— -- Two weeks before she passed away, Emily Phillips asked her family if she could read the obituary she'd penned for herself. Finally ready to hear it, her family sat around the hospital bed as she pulled out her laptop, found the document and began to read.
By the time Phillips was finished, her husband and children were laughing and crying, said her daughter, Bonnie Upright.
"It was one of the most special moments of my life to hear my mother tell her life story in her words, in her way, in what were incredibly difficult circumstances," Upright told ABC News. "So as tragic and as sad as death is, her courage and her bravery in facing her death and in wanting to leave a mark her way is incredibly special to the family."
Phillips, 69, of Orange Park, Florida, died just 29 days after being diagnosed with pancreatic cancer, but her sassy personality lives on in what has become a viral self-written obituary. By Thursday, the Times-Union's Facebook post of the obituary had garnered more than 4,000 "likes" and her story had gone national.
"We all think our mom is the best - as they should," Upright said, adding that Phillips was a teacher until the very end. "To have that mom and a moment of clarity and a moment of grace with a sense of humor -- which is how she raised us -- was just truly something remarkable."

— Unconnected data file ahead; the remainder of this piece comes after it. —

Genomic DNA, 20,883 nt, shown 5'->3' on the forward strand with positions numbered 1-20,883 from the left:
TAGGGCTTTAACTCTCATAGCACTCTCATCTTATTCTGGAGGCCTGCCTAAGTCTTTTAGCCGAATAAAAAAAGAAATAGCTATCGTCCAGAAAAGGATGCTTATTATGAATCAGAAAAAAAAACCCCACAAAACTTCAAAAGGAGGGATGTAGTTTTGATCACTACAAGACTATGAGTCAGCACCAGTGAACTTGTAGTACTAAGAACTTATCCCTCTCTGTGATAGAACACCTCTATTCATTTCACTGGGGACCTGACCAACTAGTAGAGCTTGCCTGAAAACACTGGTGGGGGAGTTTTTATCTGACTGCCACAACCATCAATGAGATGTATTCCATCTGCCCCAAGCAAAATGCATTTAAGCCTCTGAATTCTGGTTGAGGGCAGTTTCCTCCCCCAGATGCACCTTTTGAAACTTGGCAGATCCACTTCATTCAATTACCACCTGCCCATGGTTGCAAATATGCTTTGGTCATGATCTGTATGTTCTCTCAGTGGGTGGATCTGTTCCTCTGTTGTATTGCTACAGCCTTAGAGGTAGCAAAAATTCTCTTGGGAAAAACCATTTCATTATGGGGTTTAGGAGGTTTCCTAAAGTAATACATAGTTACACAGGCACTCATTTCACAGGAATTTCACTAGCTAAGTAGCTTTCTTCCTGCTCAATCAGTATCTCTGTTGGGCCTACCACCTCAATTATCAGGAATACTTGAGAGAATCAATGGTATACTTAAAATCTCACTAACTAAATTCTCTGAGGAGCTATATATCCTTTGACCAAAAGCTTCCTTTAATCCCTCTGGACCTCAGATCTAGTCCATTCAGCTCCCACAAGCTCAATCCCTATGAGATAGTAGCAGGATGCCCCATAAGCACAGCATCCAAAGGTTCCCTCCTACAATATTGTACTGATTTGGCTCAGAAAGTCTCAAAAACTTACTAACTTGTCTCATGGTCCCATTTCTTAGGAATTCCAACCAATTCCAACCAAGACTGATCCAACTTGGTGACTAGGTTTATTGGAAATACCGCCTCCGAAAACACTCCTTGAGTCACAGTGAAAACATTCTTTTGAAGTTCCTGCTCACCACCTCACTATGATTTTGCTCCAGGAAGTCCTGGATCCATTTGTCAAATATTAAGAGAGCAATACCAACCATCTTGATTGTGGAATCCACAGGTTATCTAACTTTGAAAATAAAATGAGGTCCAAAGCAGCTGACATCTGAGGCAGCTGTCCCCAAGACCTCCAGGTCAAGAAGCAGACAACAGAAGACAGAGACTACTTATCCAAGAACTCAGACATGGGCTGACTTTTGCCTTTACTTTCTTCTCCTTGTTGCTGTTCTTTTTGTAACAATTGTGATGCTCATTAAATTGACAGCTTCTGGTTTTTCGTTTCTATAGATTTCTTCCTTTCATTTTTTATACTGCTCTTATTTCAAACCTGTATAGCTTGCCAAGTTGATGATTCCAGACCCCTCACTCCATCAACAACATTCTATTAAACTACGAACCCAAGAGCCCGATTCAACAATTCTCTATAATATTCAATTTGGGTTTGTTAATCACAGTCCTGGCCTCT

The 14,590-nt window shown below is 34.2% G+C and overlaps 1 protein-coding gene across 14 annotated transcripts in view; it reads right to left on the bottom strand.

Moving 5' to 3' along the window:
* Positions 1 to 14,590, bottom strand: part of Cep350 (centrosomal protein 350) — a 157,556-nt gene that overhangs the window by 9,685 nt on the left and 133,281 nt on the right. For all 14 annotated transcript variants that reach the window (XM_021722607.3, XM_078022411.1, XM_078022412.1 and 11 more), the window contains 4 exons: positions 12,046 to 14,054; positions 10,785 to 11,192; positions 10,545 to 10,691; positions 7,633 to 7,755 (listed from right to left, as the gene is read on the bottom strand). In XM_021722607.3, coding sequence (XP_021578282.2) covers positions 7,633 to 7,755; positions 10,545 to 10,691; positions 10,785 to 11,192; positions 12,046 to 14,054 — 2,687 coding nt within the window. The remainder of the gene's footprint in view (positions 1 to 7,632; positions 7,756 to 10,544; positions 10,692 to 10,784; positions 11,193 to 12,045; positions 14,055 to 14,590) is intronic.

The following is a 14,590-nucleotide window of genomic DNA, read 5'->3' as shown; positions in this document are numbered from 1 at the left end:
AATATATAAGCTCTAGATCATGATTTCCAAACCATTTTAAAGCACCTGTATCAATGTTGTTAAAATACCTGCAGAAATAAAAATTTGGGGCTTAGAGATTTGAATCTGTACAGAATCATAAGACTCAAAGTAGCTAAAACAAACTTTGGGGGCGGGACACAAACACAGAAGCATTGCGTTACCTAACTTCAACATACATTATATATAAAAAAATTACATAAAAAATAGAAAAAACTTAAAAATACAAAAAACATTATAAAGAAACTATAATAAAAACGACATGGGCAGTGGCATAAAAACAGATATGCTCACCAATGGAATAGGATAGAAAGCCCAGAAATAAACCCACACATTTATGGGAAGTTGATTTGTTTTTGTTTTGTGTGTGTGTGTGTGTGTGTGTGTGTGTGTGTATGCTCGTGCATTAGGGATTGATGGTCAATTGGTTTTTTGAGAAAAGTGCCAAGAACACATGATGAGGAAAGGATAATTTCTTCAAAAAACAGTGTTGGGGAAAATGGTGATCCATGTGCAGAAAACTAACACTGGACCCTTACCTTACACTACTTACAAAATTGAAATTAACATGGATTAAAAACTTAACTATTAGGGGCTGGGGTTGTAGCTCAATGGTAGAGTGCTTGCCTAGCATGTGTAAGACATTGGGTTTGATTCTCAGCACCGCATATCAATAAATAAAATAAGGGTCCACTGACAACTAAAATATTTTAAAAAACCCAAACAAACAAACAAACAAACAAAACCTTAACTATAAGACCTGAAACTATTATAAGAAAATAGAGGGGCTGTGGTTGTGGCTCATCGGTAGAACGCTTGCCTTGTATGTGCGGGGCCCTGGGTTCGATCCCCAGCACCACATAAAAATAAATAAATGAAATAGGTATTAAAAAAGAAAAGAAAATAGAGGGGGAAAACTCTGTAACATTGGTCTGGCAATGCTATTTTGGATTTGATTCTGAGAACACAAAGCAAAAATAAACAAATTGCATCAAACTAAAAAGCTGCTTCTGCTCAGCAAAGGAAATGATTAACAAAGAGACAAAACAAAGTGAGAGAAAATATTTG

Phillips details growing up as a middle child, marrying the "man of [her] dreams" and falling in love with her grandchildren. She wrote about twirling a baton to the tune of "Dixie" for the Miss North Carolina pageant, and laughing at her granddaughter for shaving off one of her eyebrows. She also apologized to a friend for dating a boy she had a crush on.
"And if you don't believe it, just ask me," Phillips wrote. "Oh wait, I'm afraid it's too late for questions. Sorry. So ... I was born; I blinked; and it was over. No buildings named after me; no monuments erected in my honor. But I DID have the chance to know and love each and every friend as well as all my family members. How much more blessed can a person be?"
Upright said her mother was proud of the obituary and would have been "tickled pink" to learn how much readers loved it. And it's helped the family cope at least a little.
"It helps put a smile on our faces a little bit sooner than we thought," Upright said. "I hate that she's gone. I hate that that's reason for this. But by golly, I could not be more proud."